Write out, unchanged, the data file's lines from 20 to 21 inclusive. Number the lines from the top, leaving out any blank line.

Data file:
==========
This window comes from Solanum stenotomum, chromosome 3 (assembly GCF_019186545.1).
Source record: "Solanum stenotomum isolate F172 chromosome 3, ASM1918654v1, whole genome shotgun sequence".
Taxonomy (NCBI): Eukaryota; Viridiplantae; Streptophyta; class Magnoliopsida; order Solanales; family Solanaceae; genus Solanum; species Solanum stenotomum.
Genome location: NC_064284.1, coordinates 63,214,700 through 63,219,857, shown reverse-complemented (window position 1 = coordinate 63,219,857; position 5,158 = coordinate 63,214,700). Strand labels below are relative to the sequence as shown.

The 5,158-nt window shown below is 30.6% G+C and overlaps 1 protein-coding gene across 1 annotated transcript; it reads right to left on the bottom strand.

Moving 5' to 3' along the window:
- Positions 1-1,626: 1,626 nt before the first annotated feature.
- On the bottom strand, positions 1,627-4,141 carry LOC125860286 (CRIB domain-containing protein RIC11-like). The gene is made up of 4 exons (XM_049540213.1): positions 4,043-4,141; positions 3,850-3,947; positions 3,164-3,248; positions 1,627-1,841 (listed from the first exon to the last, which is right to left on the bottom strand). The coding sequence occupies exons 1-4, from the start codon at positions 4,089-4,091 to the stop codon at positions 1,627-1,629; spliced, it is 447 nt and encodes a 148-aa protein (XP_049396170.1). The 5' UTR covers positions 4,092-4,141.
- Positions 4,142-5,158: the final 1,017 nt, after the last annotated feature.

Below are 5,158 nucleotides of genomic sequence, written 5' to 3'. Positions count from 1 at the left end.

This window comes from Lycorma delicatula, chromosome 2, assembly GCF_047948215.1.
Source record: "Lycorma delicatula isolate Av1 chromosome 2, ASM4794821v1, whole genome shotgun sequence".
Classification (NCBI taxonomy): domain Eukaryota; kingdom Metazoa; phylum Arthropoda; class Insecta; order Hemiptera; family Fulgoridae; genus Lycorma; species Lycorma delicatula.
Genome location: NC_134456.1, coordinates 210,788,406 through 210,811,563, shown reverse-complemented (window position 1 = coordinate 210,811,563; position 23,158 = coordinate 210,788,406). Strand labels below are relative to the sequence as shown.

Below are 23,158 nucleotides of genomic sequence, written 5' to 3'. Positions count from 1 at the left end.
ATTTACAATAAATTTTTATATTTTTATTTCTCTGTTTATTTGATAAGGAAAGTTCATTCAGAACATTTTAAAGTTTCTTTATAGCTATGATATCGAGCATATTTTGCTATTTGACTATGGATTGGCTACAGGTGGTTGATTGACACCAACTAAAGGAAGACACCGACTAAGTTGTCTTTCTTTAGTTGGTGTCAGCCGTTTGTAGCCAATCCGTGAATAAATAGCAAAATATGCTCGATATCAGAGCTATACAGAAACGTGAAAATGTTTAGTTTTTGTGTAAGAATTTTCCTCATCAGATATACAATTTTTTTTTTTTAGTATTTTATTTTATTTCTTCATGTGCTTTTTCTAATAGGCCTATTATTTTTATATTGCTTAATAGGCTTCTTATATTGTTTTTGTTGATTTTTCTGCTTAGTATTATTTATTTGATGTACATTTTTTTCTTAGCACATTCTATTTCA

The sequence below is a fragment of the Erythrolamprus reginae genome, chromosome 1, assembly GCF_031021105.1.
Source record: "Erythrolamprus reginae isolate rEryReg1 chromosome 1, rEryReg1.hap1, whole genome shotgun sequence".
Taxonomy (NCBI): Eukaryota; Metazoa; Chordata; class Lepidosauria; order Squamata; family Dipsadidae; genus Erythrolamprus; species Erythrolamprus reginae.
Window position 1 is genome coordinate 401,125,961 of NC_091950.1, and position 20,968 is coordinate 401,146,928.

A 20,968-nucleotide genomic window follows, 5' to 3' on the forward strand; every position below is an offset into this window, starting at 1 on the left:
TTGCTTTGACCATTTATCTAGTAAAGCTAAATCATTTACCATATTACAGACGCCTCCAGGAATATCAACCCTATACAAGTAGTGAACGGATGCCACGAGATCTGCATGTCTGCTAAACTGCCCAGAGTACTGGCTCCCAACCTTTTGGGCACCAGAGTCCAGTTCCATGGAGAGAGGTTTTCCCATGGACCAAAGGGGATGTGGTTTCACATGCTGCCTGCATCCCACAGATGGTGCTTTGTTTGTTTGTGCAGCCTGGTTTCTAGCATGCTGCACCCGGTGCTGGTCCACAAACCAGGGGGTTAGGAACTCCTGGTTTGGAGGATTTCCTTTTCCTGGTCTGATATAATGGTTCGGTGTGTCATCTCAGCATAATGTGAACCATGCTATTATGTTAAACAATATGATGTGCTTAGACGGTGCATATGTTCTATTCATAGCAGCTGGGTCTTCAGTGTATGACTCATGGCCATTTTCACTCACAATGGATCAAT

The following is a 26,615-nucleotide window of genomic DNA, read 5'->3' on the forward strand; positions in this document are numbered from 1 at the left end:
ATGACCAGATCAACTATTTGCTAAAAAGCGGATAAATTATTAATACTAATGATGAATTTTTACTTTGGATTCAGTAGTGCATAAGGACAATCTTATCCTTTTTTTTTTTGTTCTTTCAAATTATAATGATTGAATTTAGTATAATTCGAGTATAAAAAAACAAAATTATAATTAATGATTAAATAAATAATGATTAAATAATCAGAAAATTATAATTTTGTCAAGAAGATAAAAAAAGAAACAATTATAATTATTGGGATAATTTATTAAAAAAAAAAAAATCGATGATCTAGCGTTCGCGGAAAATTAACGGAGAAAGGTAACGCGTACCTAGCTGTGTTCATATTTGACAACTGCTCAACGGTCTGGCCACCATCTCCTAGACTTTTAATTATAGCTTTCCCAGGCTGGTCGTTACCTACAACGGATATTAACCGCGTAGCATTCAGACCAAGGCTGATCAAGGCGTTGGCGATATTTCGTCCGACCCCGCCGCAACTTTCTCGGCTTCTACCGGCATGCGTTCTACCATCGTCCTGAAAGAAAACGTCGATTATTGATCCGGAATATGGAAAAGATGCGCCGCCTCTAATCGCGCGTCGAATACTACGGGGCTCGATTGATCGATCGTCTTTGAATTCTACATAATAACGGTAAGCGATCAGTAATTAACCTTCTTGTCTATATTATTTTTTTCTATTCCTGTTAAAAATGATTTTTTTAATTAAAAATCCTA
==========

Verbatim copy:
Window position 1 is genome coordinate 401,125,961 of NC_091950.1, and position 20,968 is coordinate 401,146,928.

A 20,968-nucleotide genomic window follows, 5' to 3' on the forward strand; every position below is an offset into this window, starting at 1 on the left: